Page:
As the Sun sank low,
a whole daytime since that first of mornings,
the girls followed their bedtime routines
in preparation for the next dawning.
Red was complaining and moaning
as she made her way to bed.
‘I’m starving. I want something nice to eat.
My Grandmama would never leave me so underfed.’
Bleary eyed, Emily drew pictures
which she coloured-in outside the lines.
Whilst Mouse traversed a newspaper he was reading.
It was The Guardian, or maybe The Times.
Mary cleaned, scrubbed, brushed and swept,
before contemplating the Land of Nod.
When finally all the chores were done,
she knelt and said a little prayer to God.
‘As I lay my head to rest,
my soul is Yours to take.
Please give me strength to persist,
if I’m not in Heaven when I wake.’
By the far wall,
the Twins had pushed-together parallel beds.
Spanned by one extra-long pillow,
long enough to lay their twinned-up heads.
Jenny and Josie took off their bracelets,
before they settled for the night.
Putting their charms under their long headrest,
hidden away and out-of-sight.
One said to the other:
‘Do you think She will come tonight?’
‘Maybe,’ followed by a request of,
‘keep hold of my hand very tight.’
Brick Girl wondered, who is the She
that visits when the sun goes down?
What visitor inspires this odd custom
when the girls are tucking themselves under Eiderdown?
Brick Girl went and sat
on the end of the Twins beds.
She asked, ‘Why do you put your charms under the pillow?’
motioning to where they lay their heads.
‘There is a Lady who looks for things,’ said Jenny,
‘Mary told us all about it.’
‘Mary never lies,’ said Josie, ‘so one day she will come.
Neither of us have any doubt of it.’
‘Who? The Bogey-woman!’
Brick Girl said in jest.
‘Hide you money and silver charms.
So she cannot steal your treasured best.’
Then Red crowbarred into the conversation—
‘No. For the Twins it’s somebody much more scary.’
The three girls turned their heads,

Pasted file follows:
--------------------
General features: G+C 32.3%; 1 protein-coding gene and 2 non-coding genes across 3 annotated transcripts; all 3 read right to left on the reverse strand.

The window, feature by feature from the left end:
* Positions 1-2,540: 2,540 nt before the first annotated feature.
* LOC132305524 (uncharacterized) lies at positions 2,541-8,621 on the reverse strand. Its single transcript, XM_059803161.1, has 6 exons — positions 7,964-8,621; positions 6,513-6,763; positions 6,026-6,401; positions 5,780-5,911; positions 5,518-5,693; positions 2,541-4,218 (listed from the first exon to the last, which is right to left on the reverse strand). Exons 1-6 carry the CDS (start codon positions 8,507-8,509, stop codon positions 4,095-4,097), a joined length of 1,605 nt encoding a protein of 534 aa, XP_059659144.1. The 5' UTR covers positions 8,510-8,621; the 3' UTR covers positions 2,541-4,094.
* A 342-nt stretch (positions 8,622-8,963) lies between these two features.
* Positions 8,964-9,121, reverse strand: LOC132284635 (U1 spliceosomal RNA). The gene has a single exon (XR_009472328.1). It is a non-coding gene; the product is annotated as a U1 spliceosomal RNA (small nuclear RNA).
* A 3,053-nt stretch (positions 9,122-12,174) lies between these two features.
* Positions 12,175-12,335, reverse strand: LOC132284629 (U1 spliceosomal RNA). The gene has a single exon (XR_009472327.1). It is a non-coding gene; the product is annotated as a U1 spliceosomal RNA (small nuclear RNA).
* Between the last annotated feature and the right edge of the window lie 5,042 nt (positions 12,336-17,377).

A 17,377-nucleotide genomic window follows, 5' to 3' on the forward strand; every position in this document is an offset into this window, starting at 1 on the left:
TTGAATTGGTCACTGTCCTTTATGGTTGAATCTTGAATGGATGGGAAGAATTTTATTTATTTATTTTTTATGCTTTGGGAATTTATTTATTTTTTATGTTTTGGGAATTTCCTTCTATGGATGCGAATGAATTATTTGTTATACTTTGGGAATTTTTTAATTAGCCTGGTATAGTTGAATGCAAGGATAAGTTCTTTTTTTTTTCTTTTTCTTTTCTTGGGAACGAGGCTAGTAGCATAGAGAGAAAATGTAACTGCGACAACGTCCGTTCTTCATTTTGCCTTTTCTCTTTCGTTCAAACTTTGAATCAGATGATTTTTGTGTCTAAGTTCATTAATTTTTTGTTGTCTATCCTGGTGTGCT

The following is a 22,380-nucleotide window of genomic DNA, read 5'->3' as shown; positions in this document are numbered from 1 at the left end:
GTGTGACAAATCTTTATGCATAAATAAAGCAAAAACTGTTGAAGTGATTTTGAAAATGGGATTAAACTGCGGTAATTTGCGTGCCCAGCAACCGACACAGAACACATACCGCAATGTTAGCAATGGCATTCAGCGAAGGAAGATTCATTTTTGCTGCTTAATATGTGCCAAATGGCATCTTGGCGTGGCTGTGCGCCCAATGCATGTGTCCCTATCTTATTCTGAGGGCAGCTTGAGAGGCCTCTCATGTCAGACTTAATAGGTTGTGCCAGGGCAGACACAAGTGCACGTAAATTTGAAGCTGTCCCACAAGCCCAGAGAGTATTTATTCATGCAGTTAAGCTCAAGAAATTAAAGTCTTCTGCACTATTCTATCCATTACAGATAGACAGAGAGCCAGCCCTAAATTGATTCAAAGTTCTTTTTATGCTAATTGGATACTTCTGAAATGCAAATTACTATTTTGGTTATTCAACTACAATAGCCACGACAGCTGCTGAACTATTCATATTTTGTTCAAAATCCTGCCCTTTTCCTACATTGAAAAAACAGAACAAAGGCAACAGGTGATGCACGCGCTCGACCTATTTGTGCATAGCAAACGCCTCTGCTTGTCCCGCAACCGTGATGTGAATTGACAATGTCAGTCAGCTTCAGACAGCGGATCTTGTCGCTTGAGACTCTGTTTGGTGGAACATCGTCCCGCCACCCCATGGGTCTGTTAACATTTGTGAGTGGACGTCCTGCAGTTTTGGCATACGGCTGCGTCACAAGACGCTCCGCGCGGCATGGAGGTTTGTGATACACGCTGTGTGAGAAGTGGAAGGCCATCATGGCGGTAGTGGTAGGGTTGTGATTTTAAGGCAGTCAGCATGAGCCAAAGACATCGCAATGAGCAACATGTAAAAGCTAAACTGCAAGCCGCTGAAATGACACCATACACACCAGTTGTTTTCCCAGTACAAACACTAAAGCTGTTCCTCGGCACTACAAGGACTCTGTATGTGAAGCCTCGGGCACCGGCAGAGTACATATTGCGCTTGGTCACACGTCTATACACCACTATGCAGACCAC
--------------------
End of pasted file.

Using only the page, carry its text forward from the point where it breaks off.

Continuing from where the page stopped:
as Red announced, ‘They’re scared of the Tooth Fairy!’
It took a moment for Brick Girl to realise
why Red’s jibe of bedtime fairy folk,
compelled the Twins’ to gasp-a-hand to their toothless mouths,
just-a-moment before their tears broke.
Brick Girl hugged them both together,
but couldn’t find a single word to say.
She could guess why neither girl hadn’t any teeth.
And it had nothing to do with the Fey.
After a while, Brick Girl left the Twins alone.
She then walked over to Red.
‘Why is it you are so nasty?’ she demanded to know
of the resident in the scarlet bed.
‘Oh, I’m awfully tired,’ yawned Red,
ignoring Brick Girl’s question.
‘You’d be much nicer, if you weren’t so horrible,’
said Brick Girl, ‘but that’s just my humble suggestion.’
Red made loud snoring noises
and pretended to be asleep.
This infuriated Brick Girl,
making her temper harder to keep.
But, on the plus side, Brick Girl thought,
a sleeping girl cannot interrupt,
which will save the time and the trouble
of telling her to ‘shut up’.
Brick Girl began to lecture
the unmoving girl in bed.
Although she’d have a more attentive audience
if she tried talking to the dead.
‘You’re an angry and hurt girl.
And you take it out on your friends.
But it was Wolf who murdered your Granny.
He brought your life to a premature end.
‘I know you don’t want to be here.
Believe me Red, none of us do.
But we’re all in the same boat…
We’re just trying hard to get through.
‘So stop being a bitch!
And stop treating everyone like poo!
Have you not even realised, Red,
that nobody here actually likes you?’
It was then Brick Girl ran out of steam,
as no longer faux-snoring, Red had begun to cry.
And although she tried her best to hold it in,
Brick Girl saw a wetness at the redhead’s eye.
‘I’m sorry,’ said Brick Girl softly,
‘I hadn’t meant to upset you, Red.’
But Red refused to acknowledge even these words
as she continued to play dead.
Returning to Mary’s loaned mattress once more,
Brick Girl ended her first full day in Nowever.
A chorus of heartache sent her to sleep.
Where she dreamt dreams of her family no longer together.